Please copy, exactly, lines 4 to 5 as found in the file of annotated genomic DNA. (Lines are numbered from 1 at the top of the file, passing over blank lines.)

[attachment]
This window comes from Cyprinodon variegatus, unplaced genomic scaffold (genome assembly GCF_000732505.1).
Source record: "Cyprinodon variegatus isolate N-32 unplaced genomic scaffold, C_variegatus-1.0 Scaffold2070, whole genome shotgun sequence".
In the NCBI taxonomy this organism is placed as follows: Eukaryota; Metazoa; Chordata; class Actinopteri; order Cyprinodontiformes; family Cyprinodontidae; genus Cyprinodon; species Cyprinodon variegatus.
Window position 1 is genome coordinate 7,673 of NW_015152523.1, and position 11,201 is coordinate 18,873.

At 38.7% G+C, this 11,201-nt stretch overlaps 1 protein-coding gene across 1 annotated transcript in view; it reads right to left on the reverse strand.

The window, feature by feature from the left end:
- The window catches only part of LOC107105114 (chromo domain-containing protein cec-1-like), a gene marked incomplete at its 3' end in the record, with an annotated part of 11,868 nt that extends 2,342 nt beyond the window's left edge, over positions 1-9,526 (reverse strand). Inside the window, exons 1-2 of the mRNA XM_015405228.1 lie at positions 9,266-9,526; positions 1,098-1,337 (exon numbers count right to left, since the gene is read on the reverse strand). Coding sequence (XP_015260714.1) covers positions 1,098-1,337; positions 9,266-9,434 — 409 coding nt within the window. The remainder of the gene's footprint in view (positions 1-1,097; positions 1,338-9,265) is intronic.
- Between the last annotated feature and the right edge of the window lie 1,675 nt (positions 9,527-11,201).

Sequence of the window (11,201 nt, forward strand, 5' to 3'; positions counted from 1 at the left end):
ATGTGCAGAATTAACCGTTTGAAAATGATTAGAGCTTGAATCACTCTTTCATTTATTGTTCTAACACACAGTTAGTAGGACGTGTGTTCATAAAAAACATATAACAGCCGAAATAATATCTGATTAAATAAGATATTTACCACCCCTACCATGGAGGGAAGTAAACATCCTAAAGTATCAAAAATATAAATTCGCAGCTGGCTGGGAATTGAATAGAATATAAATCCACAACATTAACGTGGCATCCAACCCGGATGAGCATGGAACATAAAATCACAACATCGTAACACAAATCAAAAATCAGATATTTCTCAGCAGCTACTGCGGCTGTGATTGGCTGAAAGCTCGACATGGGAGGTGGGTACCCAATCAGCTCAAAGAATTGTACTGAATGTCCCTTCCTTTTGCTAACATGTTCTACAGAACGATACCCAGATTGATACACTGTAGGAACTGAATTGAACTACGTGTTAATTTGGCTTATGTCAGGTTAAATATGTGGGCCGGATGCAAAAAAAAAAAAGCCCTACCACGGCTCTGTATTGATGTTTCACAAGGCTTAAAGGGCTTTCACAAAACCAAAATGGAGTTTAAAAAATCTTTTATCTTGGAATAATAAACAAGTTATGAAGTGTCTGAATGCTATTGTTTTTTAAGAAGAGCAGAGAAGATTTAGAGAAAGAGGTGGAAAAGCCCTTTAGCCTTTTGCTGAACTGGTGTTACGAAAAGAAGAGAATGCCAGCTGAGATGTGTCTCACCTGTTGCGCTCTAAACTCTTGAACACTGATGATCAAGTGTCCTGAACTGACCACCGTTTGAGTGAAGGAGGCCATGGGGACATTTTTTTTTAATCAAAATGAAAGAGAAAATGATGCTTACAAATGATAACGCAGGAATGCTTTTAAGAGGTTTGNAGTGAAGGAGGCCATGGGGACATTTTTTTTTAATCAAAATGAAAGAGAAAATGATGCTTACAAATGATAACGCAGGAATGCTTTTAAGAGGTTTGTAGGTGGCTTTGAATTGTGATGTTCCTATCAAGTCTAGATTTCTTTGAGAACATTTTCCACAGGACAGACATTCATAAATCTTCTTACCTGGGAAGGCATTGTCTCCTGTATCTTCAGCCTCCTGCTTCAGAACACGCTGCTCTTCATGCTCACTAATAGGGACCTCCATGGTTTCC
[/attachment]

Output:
Window position 1 is genome coordinate 7,673 of NW_015152523.1, and position 11,201 is coordinate 18,873.

At 38.7% G+C, this 11,201-nt stretch overlaps 1 protein-coding gene across 1 annotated transcript in view; it reads right to left on the reverse strand.